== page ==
the image, while 'b' correction is more uniform.
Finally, you may correct pincussion and barrel distortions in the same
image: If the outer regions exhibit barrel distortions, and the inner parts
pincussion, you should use negative 'a' and positive 'b' values. If you
do not want to scale the image, you should set d so that a +b + c + d =
In most cases, you will get quite satisfactory results
by using just one parameter, like the 'b'-parameter in the above examples.
These examples may also serve as a guide to how large these values should
be, ie around 0.1 if the distortion is quite visible, or around 0.01 if
it is very small. Simply optimize this starting value until you like your
Some additional Notes:
The internal unit used for rsrc and rdest
is the smaller of the two image lengths divided by 2. In the case
of portrait orientation, this is the width, in the case of landscape orientation
it is the height. That means rsrc = 1 is the top or right edge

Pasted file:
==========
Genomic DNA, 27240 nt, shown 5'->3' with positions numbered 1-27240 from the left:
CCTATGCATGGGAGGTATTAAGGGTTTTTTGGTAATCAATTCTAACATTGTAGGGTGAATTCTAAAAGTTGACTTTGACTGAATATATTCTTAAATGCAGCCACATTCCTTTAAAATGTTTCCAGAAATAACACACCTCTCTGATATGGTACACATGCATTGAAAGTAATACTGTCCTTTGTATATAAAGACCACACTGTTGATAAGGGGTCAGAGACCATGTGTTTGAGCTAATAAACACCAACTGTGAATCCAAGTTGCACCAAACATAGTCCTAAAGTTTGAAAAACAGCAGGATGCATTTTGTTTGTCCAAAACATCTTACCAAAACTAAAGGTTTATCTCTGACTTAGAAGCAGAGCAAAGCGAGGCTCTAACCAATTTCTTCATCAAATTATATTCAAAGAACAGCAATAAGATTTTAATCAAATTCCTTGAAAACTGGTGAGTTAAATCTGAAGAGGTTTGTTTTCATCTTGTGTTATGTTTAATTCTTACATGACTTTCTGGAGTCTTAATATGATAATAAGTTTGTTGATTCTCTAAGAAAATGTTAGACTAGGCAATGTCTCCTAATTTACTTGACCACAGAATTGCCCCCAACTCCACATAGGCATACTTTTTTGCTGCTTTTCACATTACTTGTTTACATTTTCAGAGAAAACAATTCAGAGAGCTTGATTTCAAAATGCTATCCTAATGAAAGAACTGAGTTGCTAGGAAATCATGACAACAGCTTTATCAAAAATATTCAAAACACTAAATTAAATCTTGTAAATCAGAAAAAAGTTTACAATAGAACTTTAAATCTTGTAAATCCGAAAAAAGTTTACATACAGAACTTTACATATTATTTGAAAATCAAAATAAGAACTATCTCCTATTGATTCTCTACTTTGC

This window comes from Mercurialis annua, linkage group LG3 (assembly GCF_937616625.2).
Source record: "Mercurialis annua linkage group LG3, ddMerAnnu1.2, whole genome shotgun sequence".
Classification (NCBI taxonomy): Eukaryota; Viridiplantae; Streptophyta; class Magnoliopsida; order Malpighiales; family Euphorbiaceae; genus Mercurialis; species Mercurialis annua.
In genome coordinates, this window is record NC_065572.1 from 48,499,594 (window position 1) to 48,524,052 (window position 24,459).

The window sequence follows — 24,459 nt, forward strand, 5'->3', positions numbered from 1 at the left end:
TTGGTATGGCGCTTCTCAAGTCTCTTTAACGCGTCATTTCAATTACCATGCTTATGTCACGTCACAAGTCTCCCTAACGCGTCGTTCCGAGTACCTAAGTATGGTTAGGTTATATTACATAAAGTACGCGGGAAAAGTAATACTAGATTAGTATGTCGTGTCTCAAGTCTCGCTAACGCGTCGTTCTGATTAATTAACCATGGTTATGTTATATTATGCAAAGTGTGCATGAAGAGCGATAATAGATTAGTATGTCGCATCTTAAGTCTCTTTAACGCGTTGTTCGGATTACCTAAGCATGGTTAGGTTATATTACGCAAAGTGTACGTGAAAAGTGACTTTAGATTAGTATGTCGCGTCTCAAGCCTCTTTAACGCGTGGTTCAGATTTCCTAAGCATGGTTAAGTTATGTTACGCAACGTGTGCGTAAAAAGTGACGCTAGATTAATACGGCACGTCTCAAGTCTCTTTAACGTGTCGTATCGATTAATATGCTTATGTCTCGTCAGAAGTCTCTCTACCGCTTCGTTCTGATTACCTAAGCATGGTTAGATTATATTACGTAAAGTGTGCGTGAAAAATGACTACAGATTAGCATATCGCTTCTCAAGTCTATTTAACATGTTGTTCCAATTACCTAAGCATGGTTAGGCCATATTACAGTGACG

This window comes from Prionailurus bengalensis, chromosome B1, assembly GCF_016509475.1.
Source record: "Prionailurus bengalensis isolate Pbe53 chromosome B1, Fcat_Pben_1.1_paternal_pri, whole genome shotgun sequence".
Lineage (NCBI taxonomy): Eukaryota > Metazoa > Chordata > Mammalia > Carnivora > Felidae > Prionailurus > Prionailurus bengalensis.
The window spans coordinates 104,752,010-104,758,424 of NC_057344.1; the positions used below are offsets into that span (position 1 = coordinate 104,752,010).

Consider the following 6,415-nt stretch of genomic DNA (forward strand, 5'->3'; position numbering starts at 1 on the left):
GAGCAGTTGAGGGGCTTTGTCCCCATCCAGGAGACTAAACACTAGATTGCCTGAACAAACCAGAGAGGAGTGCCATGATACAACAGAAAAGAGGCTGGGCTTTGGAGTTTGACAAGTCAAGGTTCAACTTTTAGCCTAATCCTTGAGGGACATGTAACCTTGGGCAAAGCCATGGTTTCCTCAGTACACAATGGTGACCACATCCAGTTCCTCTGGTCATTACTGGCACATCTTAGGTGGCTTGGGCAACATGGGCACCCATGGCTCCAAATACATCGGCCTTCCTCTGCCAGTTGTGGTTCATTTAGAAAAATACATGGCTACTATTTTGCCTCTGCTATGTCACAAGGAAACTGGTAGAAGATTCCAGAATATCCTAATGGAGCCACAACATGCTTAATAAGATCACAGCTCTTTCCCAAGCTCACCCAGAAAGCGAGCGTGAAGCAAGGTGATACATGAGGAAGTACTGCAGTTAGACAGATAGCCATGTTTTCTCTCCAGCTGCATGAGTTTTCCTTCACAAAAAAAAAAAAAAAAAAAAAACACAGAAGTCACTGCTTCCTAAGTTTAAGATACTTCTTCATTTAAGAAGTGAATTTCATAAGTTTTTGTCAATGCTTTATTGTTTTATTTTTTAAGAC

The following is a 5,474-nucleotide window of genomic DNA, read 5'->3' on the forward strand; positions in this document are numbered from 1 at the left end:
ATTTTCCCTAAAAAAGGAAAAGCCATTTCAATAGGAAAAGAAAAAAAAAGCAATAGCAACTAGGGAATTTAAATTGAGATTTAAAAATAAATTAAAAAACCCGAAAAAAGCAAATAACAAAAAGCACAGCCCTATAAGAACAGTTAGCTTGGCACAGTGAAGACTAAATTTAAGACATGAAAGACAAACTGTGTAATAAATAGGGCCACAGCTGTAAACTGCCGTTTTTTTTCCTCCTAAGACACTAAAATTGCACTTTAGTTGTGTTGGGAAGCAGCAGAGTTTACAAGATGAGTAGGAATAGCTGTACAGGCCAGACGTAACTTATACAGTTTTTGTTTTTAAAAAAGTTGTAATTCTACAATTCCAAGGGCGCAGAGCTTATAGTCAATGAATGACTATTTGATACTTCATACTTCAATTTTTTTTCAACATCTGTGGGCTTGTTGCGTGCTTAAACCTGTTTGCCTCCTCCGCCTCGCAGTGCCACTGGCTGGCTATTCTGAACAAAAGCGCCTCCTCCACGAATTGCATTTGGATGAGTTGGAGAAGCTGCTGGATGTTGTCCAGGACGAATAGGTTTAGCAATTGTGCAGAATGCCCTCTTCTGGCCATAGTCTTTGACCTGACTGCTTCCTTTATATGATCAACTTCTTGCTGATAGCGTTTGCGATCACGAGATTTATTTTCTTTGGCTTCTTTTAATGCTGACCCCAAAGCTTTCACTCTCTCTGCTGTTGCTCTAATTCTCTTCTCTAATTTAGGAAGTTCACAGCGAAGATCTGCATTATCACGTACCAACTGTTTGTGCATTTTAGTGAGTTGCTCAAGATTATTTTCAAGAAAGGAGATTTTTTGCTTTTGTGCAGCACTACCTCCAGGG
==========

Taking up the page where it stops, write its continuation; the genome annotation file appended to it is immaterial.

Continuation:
of the image. This has the advantage that the same parameters a,b,c,d can
be used to correct scans made with different resolution. You can also use
the same parameters a,b,c,d for landscape and portrait orientation.
This is different in older versions of Panorama Tools (1.8b2 and older),
which always normalized to the width of the image. If you have determined
Parameters for this older versions, you need to either use the portrait
values from now on for all images, or calculate the portrait values from
the landscape parameters using these formulas for 35mm equipment
aportrait = alandscape * (24/36)3
bportrait = blandscape * (24/36)2
cportrait = clandscape * 24/36
dportrait = dlandscape